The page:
Lost Battlefields of London

Every now and then someone sends me an email to say they have a great idea or subject for the Bald Explorer. Sadly, I am not always able to follow up these ideas because the location is too far away or the cost to make such a show, for me at the moment, too prohibitive. On other occasions, I get in touch with someone I happened to have spotted either on a website or via Twitter that takes my fancy.

Robert Bard is one such person I am meeting up this week to discuss a possible collaboration on an episode about the lost battlefields of London. His book, Lost Battlefields of London, I believe recently published, gives a terrific insight to numerous key places where fatal disputes have played out between the Crown and aggressor over the years from the Roman era to the First World War.

Robert obviously has a healthy interest in death, destruction and conflict in our capital city, having written a number of books the subject, including a search for the plague pits, lost graveyards, the Tyburn Tree (the site at Marble Arch where many a felon was hanged, often dragged from Newgate Prison on a hurdle and later disemboweled and hacked to pieces and distributed either around London or the country), and other places of execution.

Looking at his profile on Amazon, it tells us: Robert Bard PhD was born in London, 1956. The author attended University of Liverpool, then preferring something glamorous to work, he became an airline pilot. After a number of years discovering that it was actually hard work, he went into the family confectionery manufacturing company where he remained until 1990.

He has also written a number of local history books about the towns close to where he lives in North London.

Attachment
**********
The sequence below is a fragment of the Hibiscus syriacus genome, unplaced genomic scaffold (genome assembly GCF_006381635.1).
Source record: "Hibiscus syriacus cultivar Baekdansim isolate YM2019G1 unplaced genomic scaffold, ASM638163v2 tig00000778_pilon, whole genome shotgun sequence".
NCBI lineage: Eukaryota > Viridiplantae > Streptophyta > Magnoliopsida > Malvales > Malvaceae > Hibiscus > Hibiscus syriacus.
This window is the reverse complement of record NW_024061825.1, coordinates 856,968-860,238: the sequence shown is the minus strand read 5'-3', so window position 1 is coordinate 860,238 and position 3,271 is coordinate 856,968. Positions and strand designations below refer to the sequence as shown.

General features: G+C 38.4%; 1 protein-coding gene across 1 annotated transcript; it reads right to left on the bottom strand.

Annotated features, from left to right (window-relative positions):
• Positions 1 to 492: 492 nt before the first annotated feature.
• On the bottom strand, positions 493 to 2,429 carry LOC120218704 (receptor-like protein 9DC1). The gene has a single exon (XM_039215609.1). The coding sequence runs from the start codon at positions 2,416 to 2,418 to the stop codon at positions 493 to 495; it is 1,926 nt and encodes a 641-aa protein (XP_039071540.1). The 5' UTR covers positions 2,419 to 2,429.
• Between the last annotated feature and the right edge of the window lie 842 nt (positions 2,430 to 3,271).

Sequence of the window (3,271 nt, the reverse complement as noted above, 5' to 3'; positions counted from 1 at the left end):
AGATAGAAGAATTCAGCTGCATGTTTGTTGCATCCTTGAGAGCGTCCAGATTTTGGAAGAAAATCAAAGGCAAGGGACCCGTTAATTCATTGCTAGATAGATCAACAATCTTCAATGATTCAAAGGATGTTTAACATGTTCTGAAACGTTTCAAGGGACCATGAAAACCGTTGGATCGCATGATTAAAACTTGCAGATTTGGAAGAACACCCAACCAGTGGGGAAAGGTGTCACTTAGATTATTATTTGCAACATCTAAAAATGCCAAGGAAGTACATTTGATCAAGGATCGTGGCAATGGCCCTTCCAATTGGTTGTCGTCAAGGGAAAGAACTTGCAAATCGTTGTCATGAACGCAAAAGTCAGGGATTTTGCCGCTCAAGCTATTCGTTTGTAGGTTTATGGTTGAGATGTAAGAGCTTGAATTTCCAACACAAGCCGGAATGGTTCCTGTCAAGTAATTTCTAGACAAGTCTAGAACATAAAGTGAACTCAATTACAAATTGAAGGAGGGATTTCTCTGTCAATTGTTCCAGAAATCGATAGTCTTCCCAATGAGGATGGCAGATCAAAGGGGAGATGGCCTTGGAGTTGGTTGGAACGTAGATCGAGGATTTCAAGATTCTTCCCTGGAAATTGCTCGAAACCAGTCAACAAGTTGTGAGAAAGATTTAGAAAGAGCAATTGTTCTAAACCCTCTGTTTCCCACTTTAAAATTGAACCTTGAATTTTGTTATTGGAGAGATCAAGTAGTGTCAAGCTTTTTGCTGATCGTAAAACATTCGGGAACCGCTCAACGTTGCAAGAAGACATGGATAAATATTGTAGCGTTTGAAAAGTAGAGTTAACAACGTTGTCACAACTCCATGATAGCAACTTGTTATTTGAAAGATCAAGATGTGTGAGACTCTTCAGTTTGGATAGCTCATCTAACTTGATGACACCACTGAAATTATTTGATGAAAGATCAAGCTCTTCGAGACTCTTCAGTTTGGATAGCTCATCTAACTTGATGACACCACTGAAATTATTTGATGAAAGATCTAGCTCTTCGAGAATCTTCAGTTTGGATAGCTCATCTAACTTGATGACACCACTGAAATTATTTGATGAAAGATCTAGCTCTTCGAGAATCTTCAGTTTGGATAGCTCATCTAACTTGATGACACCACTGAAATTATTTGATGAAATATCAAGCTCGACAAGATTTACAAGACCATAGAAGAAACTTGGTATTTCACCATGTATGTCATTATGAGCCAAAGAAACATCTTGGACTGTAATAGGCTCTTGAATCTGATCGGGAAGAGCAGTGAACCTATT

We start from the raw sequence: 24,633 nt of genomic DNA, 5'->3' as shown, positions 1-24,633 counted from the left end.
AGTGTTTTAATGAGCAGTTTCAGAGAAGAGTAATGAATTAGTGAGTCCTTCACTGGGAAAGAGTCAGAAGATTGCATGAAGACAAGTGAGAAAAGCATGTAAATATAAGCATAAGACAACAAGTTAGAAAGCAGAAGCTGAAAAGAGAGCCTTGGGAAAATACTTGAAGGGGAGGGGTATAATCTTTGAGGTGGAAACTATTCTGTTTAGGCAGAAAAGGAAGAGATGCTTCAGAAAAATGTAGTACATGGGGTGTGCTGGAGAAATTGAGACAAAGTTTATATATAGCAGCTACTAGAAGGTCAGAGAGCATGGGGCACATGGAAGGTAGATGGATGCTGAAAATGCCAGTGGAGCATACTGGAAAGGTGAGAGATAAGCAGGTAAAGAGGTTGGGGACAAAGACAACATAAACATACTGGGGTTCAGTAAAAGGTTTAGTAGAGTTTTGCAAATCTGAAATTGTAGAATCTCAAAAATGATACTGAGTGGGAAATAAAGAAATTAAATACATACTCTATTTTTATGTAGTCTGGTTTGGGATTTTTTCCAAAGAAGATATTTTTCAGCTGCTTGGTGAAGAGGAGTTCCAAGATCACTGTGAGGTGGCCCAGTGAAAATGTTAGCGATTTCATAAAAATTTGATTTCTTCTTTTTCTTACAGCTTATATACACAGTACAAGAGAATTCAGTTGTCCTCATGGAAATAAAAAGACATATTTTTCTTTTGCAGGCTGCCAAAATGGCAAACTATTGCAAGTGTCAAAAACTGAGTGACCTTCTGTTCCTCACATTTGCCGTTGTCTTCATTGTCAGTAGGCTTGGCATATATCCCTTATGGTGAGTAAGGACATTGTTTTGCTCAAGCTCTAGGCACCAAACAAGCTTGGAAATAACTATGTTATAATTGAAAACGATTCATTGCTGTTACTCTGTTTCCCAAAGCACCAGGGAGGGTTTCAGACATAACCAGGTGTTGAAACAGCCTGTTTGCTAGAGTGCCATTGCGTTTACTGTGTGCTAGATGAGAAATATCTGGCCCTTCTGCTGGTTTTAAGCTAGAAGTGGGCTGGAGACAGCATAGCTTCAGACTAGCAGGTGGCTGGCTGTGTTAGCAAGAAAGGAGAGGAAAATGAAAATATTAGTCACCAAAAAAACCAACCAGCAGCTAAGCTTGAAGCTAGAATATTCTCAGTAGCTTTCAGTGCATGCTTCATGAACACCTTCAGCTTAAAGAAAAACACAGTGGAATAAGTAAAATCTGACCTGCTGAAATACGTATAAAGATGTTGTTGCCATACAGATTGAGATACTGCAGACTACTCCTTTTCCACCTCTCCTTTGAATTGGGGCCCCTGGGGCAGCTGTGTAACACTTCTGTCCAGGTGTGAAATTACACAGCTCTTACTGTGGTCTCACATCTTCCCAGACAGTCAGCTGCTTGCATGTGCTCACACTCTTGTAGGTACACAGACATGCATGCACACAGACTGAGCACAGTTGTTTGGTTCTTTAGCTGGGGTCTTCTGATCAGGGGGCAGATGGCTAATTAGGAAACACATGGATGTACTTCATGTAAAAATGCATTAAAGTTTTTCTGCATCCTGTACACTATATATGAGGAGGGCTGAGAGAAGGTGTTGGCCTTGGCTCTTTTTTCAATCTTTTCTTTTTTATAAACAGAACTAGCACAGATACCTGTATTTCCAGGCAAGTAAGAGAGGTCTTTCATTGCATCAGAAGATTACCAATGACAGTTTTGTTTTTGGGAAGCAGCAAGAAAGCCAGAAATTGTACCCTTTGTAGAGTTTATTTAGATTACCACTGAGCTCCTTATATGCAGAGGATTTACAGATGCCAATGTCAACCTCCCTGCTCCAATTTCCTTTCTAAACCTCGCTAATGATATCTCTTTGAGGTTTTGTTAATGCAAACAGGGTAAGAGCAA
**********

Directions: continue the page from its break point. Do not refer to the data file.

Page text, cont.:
I have yet to tackle a Bald Explorer episode in the capital city. There is so much to explore it has been a difficult decision to know where to start. Filming on such busy streets is also a problem, especially when it comes to recording sound. Having tried to shoot a few pieces here in the past, I have been surprised by the deafening noises from pedestrians, trains, buses, taxis and aeroplanes. That is not to say it is impossible – there are plenty of TV shows that are based in the great city and they do not have problems.

Stories obviously abound and it is knowing which to concentrate on within the limited 45 minute format that the Bald Explorer series takes. With the help of an expert on hand to guide me to the sites of old battles, I am sure we shall manage. I am fascinated to see where, for example, Wat Tyler was beheaded at the end of the Peasants Revolt of 1381, the bloody battle for London Bridge took place during the rebellion of Jack Cade in 1450 and learn more about the plundering and burning of Newgate Prison during the Gordon Riots of 1780.